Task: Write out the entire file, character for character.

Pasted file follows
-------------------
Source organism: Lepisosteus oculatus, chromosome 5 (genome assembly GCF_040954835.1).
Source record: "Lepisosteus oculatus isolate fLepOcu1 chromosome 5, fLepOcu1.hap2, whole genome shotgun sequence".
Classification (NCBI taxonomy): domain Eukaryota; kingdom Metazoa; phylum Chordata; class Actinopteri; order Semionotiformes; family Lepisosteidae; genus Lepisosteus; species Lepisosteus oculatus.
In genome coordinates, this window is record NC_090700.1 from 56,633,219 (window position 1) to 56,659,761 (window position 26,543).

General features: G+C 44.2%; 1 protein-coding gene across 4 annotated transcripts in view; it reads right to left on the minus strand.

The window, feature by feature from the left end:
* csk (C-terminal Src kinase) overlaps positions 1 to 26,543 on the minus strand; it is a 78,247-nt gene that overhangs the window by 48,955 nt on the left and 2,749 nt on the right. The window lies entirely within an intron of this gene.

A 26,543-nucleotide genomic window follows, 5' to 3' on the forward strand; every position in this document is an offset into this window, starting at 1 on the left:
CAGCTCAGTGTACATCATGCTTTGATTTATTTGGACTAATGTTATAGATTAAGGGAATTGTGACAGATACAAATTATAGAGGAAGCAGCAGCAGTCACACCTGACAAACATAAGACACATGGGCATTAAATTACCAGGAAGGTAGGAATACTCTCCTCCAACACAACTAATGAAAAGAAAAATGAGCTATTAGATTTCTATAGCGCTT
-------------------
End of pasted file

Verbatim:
Source organism: Lepisosteus oculatus, chromosome 5 (genome assembly GCF_040954835.1).
Source record: "Lepisosteus oculatus isolate fLepOcu1 chromosome 5, fLepOcu1.hap2, whole genome shotgun sequence".
Classification (NCBI taxonomy): domain Eukaryota; kingdom Metazoa; phylum Chordata; class Actinopteri; order Semionotiformes; family Lepisosteidae; genus Lepisosteus; species Lepisosteus oculatus.
In genome coordinates, this window is record NC_090700.1 from 56,633,219 (window position 1) to 56,659,761 (window position 26,543).

General features: G+C 44.2%; 1 protein-coding gene across 4 annotated transcripts in view; it reads right to left on the minus strand.

The window, feature by feature from the left end:
* csk (C-terminal Src kinase) overlaps positions 1 to 26,543 on the minus strand; it is a 78,247-nt gene that overhangs the window by 48,955 nt on the left and 2,749 nt on the right. The window lies entirely within an intron of this gene.

A 26,543-nucleotide genomic window follows, 5' to 3' on the forward strand; every position in this document is an offset into this window, starting at 1 on the left:
CAGCTCAGTGTACATCATGCTTTGATTTATTTGGACTAATGTTATAGATTAAGGGAATTGTGACAGATACAAATTATAGAGGAAGCAGCAGCAGTCACACCTGACAAACATAAGACACATGGGCATTAAATTACCAGGAAGGTAGGAATACTCTCCTCCAACACAACTAATGAAAAGAAAAATGAGCTATTAGATTTCTATAGCGCTT